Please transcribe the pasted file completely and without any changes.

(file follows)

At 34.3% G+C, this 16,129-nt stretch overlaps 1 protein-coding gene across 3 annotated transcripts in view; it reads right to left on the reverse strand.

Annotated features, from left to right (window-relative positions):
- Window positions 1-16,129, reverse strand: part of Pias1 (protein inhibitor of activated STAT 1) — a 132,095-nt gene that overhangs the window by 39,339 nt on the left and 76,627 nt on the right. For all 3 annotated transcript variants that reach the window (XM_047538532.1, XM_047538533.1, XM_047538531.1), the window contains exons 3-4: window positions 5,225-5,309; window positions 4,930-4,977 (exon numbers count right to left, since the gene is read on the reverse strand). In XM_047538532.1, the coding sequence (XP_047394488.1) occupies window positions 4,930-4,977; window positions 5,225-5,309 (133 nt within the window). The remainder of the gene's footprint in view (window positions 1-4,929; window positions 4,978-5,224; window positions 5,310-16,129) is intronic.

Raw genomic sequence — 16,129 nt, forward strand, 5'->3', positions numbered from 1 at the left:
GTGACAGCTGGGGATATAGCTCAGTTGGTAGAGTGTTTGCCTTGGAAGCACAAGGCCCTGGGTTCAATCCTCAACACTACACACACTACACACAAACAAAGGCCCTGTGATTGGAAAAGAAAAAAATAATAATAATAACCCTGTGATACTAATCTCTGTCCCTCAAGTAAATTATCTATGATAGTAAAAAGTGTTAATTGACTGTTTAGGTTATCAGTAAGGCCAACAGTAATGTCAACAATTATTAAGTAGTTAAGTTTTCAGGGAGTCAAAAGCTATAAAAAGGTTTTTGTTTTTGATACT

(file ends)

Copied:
At 34.3% G+C, this 16,129-nt stretch overlaps 1 protein-coding gene across 3 annotated transcripts in view; it reads right to left on the reverse strand.

Annotated features, from left to right (window-relative positions):
- Window positions 1-16,129, reverse strand: part of Pias1 (protein inhibitor of activated STAT 1) — a 132,095-nt gene that overhangs the window by 39,339 nt on the left and 76,627 nt on the right. For all 3 annotated transcript variants that reach the window (XM_047538532.1, XM_047538533.1, XM_047538531.1), the window contains exons 3-4: window positions 5,225-5,309; window positions 4,930-4,977 (exon numbers count right to left, since the gene is read on the reverse strand). In XM_047538532.1, the coding sequence (XP_047394488.1) occupies window positions 4,930-4,977; window positions 5,225-5,309 (133 nt within the window). The remainder of the gene's footprint in view (window positions 1-4,929; window positions 4,978-5,224; window positions 5,310-16,129) is intronic.

Raw genomic sequence — 16,129 nt, forward strand, 5'->3', positions numbered from 1 at the left:
GTGACAGCTGGGGATATAGCTCAGTTGGTAGAGTGTTTGCCTTGGAAGCACAAGGCCCTGGGTTCAATCCTCAACACTACACACACTACACACAAACAAAGGCCCTGTGATTGGAAAAGAAAAAAATAATAATAATAACCCTGTGATACTAATCTCTGTCCCTCAAGTAAATTATCTATGATAGTAAAAAGTGTTAATTGACTGTTTAGGTTATCAGTAAGGCCAACAGTAATGTCAACAATTATTAAGTAGTTAAGTTTTCAGGGAGTCAAAAGCTATAAAAAGGTTTTTGTTTTTGATACT